A Hindu married couple is expected to live together and make every endeavor to live happily with each other during the course of the marriage. Fulfilling their conjugal rights is one of the pillars of marital harmony in Hindu law.
According to the definition of Stridhana by Vijnaneshwara, any property belonging to a woman is termed as Stridhana. This is accepted by some schools in Hindu law and rejected by others.
The word ‘Stridhana’ is equated with the practice of dowry but in Hindu law, the word means ‘woman’s property.’ The word has different meanings when used in connotation with different schools of Hindu law. For instance, Yajnavalkya defined Stridhana with a broad perspective, spanning whatever is given as gifts before the nuptial fire by the bride’s father, mother, husband or brother or kindred or presented to by her husband on marrying another wife.
In Hindu law, a testamentary guardian is one who is appointed by a will. The father of a minor may appoint such a guardian by mentioning it specifically in a will. Earlier, if the father passed away, the testamentary guardian could function based on the will but this has changed now. If a mother survives the father, she becomes the minor’s guardian but not the testamentary guardian. However, if she wants she can appoint a testamentary guardian for her son. The testamentary guardian can be of her choice and not necessarily the same person as appointed by her husband by his will. An important legal point to note is that before the Act of 1956, a mother had no such power to appoint a testamentary guardian for a minor.
In Hindu law, the joint family has always been considered as a patriarchal organization in which the senior most male ascendant is revered as the elder of the family or karta or manager.
Even though the practice of child marriage is decreasing slowly, its prevalence continues to subsist in India. The practice is highest in the eastern and central regions of the nation. Besides, rural, poor and uneducated girls for all over the nation continue to be highly vulnerable to child marriage. According to a 2009 UNICEF report, ‘State of the World’s Children’, 47% of Indian women between the age of 20 and 24 were married before attaining the legal age of 18. Of this, 56% belonged to the rural areas. The report also stated an alarming fact that 40% of the total child marriages cases in the world occur in India.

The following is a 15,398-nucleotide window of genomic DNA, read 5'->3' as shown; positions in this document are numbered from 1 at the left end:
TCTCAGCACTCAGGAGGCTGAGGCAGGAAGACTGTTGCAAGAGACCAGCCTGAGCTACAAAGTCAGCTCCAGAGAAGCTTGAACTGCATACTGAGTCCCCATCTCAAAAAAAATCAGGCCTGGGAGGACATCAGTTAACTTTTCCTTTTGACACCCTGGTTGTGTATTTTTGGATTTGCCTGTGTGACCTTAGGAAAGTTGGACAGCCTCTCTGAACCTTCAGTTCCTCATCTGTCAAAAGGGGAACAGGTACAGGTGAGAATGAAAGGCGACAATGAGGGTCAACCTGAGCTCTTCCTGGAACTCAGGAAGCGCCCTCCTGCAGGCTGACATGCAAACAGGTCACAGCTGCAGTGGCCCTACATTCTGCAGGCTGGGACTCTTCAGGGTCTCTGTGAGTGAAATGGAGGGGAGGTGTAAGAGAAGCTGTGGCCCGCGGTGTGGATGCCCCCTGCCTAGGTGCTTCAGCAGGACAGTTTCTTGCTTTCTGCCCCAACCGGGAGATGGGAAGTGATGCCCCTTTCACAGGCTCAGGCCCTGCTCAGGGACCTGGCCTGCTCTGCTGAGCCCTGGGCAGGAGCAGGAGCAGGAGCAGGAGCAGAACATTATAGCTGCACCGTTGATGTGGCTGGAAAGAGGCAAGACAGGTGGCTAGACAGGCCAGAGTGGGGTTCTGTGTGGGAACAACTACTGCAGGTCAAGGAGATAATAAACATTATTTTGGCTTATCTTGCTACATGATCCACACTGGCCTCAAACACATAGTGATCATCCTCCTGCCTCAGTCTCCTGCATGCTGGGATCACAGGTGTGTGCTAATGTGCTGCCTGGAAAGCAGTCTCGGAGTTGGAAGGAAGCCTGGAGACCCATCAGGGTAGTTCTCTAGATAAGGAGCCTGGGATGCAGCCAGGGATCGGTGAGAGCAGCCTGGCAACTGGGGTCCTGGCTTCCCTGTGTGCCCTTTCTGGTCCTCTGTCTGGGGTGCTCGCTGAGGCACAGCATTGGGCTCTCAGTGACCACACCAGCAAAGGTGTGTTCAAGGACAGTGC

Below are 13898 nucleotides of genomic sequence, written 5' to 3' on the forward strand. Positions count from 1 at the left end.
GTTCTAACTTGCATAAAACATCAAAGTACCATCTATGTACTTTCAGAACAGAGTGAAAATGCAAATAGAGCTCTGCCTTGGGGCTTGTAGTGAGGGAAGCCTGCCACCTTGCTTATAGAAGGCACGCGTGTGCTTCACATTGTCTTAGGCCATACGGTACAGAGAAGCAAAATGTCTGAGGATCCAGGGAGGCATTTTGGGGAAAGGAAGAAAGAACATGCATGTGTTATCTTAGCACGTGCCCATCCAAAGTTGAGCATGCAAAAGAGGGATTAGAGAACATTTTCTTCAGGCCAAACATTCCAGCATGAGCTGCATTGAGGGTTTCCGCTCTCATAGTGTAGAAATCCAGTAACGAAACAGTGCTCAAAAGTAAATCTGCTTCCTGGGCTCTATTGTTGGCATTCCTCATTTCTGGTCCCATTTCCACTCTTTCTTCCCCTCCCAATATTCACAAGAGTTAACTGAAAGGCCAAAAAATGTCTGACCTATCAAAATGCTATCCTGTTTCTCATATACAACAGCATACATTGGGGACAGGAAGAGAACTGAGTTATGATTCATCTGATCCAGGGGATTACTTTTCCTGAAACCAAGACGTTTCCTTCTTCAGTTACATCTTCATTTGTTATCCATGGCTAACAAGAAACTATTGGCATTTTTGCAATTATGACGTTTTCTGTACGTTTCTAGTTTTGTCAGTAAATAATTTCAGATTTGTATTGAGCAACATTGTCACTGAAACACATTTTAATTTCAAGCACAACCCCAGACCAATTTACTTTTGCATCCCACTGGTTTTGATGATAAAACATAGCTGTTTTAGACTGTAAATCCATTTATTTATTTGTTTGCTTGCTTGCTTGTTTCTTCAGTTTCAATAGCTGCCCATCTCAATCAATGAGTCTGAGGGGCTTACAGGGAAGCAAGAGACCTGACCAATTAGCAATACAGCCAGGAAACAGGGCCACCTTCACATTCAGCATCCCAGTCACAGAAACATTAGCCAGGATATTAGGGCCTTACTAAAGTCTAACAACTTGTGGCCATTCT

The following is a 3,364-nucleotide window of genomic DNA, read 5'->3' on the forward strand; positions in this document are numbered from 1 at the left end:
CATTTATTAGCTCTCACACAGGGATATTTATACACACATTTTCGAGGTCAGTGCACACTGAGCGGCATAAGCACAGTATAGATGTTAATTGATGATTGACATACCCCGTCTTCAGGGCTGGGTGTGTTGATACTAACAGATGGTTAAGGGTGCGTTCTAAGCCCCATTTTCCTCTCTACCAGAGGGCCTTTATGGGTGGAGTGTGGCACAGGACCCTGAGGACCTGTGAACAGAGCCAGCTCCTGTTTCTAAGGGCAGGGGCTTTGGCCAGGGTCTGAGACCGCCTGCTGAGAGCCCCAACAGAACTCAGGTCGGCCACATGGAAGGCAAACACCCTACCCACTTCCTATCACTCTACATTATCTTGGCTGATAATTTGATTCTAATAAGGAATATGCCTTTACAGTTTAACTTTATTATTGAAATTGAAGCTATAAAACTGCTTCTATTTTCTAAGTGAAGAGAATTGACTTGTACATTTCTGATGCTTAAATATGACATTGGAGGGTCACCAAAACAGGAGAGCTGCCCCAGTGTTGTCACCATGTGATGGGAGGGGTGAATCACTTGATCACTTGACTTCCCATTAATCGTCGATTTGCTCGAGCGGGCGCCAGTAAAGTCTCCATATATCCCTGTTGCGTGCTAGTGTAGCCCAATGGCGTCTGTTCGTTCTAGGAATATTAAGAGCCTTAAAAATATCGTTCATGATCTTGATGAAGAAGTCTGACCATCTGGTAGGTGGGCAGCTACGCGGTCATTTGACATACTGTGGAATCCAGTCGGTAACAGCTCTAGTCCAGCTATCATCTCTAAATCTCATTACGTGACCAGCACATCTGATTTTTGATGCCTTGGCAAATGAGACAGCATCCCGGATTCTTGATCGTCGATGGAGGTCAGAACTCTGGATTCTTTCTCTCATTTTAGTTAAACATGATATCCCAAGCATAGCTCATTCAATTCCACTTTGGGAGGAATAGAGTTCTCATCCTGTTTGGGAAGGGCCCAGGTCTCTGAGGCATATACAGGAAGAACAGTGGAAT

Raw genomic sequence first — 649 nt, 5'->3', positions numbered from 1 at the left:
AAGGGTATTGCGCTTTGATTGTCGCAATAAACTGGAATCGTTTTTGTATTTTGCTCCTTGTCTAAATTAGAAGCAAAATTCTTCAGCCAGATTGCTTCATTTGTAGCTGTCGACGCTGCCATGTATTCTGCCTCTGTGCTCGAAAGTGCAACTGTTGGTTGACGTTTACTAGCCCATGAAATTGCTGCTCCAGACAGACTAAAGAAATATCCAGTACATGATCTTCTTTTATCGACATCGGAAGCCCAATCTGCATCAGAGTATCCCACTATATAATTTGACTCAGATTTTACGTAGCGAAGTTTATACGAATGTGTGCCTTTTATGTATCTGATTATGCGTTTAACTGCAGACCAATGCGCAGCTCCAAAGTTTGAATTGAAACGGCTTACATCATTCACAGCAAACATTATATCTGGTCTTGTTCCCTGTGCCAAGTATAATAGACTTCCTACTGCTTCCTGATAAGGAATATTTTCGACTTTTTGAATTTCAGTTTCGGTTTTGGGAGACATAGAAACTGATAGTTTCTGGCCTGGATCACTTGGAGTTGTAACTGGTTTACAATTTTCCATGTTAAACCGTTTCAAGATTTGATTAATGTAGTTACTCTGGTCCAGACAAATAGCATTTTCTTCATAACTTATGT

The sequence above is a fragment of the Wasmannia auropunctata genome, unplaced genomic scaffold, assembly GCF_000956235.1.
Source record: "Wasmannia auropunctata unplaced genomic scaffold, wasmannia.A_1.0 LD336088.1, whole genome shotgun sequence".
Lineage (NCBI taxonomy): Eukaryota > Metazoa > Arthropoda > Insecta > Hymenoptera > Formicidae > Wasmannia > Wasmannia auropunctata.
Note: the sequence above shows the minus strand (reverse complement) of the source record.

On 27th March, 2010, the Gujarat Chief Minister, Narendra Modi was questioned by the Special Investigation Team panel appointed by the Supreme Court. The panel was constituted to probe Modi’s role in the Gujarat riots that took place in 2002.
Since the time of Manu, the Hindu law giver who wrote the comprehensive treatise on Hindu law titled Manusmriti, custom has been recognized as an important source of law. Manu termed custom as ‘acharaha paramodharmaha.’
Among the four Vedas in Hindu Law, the Rig Veda is believed to be the earliest and most powerful repository of knowledge and timeless wisdom.
Hindu Law and Rig Veda
The famous German historian, Max Mueller, stated that the Vedas have a two fold purpose, one is that it belongs to the history of the world and the other is that it belongs to the history of India. India was a powerful hub of trade and commerce. From 1000 BC till1,500 BC, the language called Bhasa or Vedic Sanskrit was prominently in use as we use English today. World over, scholars have continuously tried to unlock the mystical power of the Vedas, particularly the Rig Veda.
For many purposes such as marriage, adoption, succession and dissolution of marriage, Hindus in India follow the laws as revealed in the Vedas and through divine commentaries. Courts in India recognize the Vedas as a source of divine law because the Vedas are believed to be divine. Hindus believe that the Vedas were revealed to sages and ascetics. These revelations were made to guide people through different phases of life as explained in the Vedas.
Hindu Law: Traditional Sources
The traditional sources of Hindu law are: